SAP HANA: Just a Sidecar to IBM i, For Now
March 4, 2014 Alex Woodie
It’s been about three years since SAP unveiled HANA to the world. And while the in-memory database platform currently only runs on X64 commodity hardware and not IBM‘s Power processor, SAP’s extensive IBM i customer base is starting to explore ways that HANA might fit into an SAP implementations running on Power Systems and IBM i.
Ron Schmerbauch, IBM’s technical lead for SAP on IBM i implementation, recently wrote about the possible integration options between IBM i and HANA. Currently, there are only two ways that HANA and IBM i can play together, Schmerbauch says: HANA as an analytical sidecar to a production SAP IBM i environment and using IBM i as an application server for a HANA database.
When using HANA as a sidecar, the HANA system takes over some of the reporting workload from DB2 for IBM i. This could be a good way to minimize the disruption to OLTP workloads that commonly occurs when the SAP ERP Central Component (ECC) overloads the production database with analytical SQL queries, he writes.
The sidecar option involves sending read-only copies of transactions from DB2 for i to HANA. “As rows are changed in the IBM i database tables that are being shadowed to HANA, the changes are sent to the copies so the HANA DB is just slightly behind real-time,” Schmerbauch writes. “If and when the particular reporting function is run, that small set of queries will go against the HANA database, leaving the IBM i to continue running OLTP functions without disruption.”
The second option is to use HANA as a database platform for certain SAP Business Warehouse (BW) or SAP Business Suite applications running on IBM i. The SAP applications still require a three-tier configuration with a separation between the database and the application server. But SAP customers could configure their systems to use HANA as the database server and IBM i as the application server.
While it’s possible to do this, there isn’t a great rationale at this point, Schmerbauch says. For starters, it would require moving all the data out of DB2 for i and into HANA and learning the new HANA-centric database administration, save/restore, and HA/DR skills.
And then there is the performance issue. Schmerbauch brings up the fact that no server vendors have ventured to run the SAP Sales and Distribution (SD) benchmark with HANA as the database layer. This, he says, “may be taken as a strong indicator that HANA’s OLTP performance is not competitive with row-based DB platforms” such as DB2.
In other words, an SAP-on-IBM i shop would have to be slightly unhinged if they wanted to use HANA as the database layer for their SAP applications. That leaves HANA as an analytic and reporting sidecar to a production IBM i system.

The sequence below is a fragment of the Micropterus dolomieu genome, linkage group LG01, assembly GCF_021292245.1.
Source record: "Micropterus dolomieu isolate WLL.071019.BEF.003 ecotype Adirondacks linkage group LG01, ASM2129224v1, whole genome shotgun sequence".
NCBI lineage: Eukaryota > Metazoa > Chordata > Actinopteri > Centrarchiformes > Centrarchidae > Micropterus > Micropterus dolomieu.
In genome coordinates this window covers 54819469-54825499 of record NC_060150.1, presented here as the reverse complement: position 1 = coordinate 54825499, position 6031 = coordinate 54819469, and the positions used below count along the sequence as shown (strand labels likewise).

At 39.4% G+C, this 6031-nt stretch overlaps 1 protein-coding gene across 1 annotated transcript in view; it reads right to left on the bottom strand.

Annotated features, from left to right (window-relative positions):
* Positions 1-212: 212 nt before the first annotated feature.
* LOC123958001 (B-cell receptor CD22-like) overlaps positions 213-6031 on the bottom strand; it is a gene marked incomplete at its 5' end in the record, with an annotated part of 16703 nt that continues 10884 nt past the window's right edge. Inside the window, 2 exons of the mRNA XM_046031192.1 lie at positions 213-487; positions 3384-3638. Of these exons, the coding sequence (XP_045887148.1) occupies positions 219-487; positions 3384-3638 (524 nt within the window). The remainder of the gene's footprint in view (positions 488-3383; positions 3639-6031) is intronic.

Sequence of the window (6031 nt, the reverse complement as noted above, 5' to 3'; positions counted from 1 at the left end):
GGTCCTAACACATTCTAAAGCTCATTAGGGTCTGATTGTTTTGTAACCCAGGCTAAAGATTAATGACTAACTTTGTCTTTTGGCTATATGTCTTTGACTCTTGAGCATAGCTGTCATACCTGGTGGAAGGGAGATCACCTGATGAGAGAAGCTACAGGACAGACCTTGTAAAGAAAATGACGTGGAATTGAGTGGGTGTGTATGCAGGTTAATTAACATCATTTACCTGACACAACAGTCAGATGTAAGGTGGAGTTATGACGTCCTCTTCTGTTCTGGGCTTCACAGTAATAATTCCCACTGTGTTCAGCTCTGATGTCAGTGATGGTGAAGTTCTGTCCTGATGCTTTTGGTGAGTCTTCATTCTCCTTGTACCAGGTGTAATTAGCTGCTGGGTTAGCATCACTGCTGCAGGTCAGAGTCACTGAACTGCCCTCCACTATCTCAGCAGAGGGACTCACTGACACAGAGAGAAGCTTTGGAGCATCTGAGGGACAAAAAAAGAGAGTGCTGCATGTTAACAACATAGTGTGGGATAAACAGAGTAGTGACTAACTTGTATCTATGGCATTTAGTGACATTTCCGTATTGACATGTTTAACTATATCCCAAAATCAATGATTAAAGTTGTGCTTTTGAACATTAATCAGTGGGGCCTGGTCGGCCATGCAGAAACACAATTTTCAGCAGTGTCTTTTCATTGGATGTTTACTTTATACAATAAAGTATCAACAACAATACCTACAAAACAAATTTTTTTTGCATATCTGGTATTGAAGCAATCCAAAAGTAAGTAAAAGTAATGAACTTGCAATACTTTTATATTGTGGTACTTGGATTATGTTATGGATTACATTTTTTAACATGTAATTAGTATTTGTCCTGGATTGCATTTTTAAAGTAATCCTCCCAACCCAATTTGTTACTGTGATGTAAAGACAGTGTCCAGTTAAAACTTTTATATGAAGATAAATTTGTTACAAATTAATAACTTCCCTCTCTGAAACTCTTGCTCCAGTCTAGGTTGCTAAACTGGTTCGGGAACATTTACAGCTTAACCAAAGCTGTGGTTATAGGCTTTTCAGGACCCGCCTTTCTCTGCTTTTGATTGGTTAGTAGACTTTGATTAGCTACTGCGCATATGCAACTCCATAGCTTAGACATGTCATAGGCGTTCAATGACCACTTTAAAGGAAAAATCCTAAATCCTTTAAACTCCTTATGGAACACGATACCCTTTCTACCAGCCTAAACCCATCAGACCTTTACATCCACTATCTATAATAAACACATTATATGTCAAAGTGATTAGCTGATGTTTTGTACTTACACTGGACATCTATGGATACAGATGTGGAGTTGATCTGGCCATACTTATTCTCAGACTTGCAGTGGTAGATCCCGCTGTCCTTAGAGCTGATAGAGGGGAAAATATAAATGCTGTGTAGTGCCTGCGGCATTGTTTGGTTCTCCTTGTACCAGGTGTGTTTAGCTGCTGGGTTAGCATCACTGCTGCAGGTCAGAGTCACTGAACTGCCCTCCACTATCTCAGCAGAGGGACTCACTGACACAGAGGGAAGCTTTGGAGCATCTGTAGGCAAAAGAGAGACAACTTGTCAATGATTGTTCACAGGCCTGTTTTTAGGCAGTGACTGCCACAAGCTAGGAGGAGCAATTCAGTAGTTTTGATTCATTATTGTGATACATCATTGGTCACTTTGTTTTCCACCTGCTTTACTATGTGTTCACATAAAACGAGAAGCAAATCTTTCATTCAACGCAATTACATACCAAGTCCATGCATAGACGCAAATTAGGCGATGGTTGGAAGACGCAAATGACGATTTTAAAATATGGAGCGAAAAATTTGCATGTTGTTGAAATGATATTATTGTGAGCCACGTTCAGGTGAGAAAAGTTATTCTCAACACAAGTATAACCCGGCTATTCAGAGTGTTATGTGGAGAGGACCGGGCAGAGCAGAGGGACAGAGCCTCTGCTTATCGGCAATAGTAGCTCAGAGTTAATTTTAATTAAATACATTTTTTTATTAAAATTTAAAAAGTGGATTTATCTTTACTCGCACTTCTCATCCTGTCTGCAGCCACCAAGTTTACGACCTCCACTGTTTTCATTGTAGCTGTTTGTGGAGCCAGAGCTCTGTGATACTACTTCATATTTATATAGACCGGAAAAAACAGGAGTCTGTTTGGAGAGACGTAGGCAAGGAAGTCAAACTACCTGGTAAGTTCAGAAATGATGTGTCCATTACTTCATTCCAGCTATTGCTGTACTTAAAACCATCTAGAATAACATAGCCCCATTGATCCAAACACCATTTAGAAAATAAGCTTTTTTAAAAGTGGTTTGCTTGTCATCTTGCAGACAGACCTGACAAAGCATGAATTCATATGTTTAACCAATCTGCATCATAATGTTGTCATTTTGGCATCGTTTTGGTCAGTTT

Schmerbauch brings up another alternative to even using HANA in the first place. (He is an IBM employee, after all, and doesn’t speak for SAP.) While HANA is good technology, big speedups can be had by simply loading up on memory and Flash/SSDs. IBM has also developed Encoded Vector Index (EVI) technology for DB2 for i, which enables faster columnar operations. However, SAP uses EVIs for building OLAP cubes in BW, so that advantage is already baked in. Then there’s DB2 BLU, but that’s currently an AIX-only offering that isn’t attractive to IBM i’ers.
There could be a third way to use HANA and SAP apps running on IBM i: Running HANA directly on Power. Last year, SAP executives said that they were exploring this with IBM and that it might happen. However, there hasn’t been any word from either IBM or SAP in the last 14 months about that possibility.
One could certainly make a case that the combination of HANA and Power could be a compelling alternative. One person who’s explored the possibility in considerable depth is Alfred Freudenberger, the head of sales for IBM Power Systems for SAP in North America. In his SAPonPower blog (which isn’t affiliated with his day job whatsoever), Freudenberger asks some compelling questions.
“Are you ready to bet your business on x86?” Freudenberger writes in his blog. “Do Intel systems offer the scalability that your business requires and can those systems react fast enough to changing business conditions? Are x86 systems reliable enough? Are x86 systems secure enough?”
What can SAP on IBM i users do about this? Freudenberger encourages them to let their SAP representatives know that “you are unwilling to take a chance on allowing your SAP Business Suite database systems to be placed on anything less than the most reliable, scalable, secure and flexible systems available, i.e. IBM Power Systems.”
Business Suite already runs very well on Power Systems, and until SAP is willing to support this platform for HANA, “there is very little compelling reason for you to consider a move to HANA.”